The (Human) Needle in the Haystack
You don’t need me to tell you how many thousands of people go to the same uni, or study in the same city, as you. You’re surrounded by what seems to be all of them every time you go anywhere near your campus. Students are everywhere. All of the glitzy pamphlets, websites and student-attracting PR loves to make a deal of how much opportunity there is to meet new people of all backgrounds, faiths and cultures, and sometimes these messages can have you believe you’ll end up being ‘bezzie mates’ with about a thousand people each – each one of them having an enriching and life-changing effect on anything you ever do and/or think ever again. Where are you supposed to find the time to do a degree with all of these students sharing a little joke in coffee shops, or looking intense in seminars just waiting for you to pull up a chair and say hello?!
By all means, if that’s what you want to achieve from your student experience, then go out there and meet new people; speak to people as and whenever you can find them. Fill your life with faces and experience life from as many fresh perspectives as you care to discover. I’m sure you’re more than confident and competent enough to have an amazing few years during your degree because of it. However, if you’re not really that way inclined, there is still hope out there for the student who is more social caterpillar than social butterfly. Simple fact is, you don’t need to meet a thousand people to consider your student experience worthwhile and positively life-changing, like the marketing material would have you believe. Not even a hundred. Not even ten.
Sometimes, not even two. Graduates out there – sit back for a second and have a think. Who did you meet that’s had a real positive impact on your life that’s lasted well beyond graduation? Is there one name that keeps cropping up more than the others who undoubtedly also had a positive impact on your life, without you really intending it to? I’m pretty sure every graduate has that one name. I’ve certainly got one. You can meet that person at any time, and in any circumstance. I’m not even referring to any kind of romantic situation, because it wasn’t like that in my case. It doesn’t have to be someone you meet in Welcome Week. Sometimes, the best people you meet at uni are the ones you meet last.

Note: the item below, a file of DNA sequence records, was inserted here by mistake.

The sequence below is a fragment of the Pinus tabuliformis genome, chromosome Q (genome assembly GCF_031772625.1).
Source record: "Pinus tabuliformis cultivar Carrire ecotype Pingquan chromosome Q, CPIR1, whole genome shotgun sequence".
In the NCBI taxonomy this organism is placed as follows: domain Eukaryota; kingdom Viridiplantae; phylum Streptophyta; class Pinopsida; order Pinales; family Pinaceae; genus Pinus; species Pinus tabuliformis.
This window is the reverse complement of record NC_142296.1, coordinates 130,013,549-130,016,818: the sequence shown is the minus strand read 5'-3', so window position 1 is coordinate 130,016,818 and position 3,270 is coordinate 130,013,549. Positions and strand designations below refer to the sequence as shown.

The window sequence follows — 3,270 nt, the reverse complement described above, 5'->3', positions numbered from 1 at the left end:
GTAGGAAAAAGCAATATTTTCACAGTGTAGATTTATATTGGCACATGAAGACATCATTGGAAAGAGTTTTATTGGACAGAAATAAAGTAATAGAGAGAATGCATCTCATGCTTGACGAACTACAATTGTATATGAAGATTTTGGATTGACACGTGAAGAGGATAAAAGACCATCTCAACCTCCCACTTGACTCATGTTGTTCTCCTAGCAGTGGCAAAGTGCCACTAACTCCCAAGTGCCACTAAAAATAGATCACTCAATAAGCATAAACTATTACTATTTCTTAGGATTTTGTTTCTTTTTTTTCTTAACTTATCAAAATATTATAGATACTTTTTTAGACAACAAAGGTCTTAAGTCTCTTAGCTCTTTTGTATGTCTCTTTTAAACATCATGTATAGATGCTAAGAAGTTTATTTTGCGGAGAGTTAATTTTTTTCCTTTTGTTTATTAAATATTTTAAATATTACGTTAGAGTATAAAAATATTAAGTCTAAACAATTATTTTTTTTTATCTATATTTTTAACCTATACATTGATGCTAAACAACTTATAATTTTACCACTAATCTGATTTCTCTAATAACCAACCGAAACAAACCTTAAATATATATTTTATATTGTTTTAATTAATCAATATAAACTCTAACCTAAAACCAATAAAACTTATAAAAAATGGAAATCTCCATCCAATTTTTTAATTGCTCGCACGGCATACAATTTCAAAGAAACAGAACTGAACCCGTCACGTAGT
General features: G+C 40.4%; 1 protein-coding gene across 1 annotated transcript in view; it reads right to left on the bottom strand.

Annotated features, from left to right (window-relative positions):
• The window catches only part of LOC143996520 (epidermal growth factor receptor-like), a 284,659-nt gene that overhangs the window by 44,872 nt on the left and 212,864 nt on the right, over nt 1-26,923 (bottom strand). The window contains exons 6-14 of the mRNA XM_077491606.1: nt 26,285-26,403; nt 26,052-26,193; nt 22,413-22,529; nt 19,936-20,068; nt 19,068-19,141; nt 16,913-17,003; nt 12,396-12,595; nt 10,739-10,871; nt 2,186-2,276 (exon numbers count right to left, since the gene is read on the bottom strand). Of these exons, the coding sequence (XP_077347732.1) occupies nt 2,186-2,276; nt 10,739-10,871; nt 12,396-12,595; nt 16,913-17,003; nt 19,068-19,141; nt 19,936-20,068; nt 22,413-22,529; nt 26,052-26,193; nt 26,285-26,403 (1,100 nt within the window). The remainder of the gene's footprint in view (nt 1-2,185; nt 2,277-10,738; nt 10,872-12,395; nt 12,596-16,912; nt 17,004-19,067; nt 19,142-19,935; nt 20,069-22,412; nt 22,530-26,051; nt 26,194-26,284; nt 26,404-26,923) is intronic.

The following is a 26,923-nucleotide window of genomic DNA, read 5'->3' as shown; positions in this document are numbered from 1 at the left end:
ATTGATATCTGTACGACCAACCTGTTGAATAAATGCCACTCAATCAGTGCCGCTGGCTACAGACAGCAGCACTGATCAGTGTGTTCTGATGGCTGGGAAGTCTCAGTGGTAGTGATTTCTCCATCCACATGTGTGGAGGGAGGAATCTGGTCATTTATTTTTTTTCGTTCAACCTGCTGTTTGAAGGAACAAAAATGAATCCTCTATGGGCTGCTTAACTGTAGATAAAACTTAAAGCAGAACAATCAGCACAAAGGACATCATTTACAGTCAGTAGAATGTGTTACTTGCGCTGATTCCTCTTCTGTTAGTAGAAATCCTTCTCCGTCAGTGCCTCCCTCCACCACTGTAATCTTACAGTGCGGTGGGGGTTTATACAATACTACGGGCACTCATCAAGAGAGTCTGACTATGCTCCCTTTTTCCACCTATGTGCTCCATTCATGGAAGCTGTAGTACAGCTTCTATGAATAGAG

It can take just that one person who, simply by being themselves and wanting to be your friend, can transform the way you view yourself and think about yourself, for example. Someone so different from anyone you’ve ever met before. Harness the awesomely baffling and yet euphoric feeling of thinking “why is someone so cool hanging out with me?!” and transform it into realising that actually, it’s because you’re really cool as well – you just never really realised it until they showed up and told you. In my case at least, it was meeting that one person and living that experience with them that did so much to make uni such a positively life-changing experience for me, in a way that meeting a thousand people having a picnic or looking chummy while playing sports, like the “Isn’t Uni Awesome??!?!?” PR material likes to show you, never could. It might be the same for you too.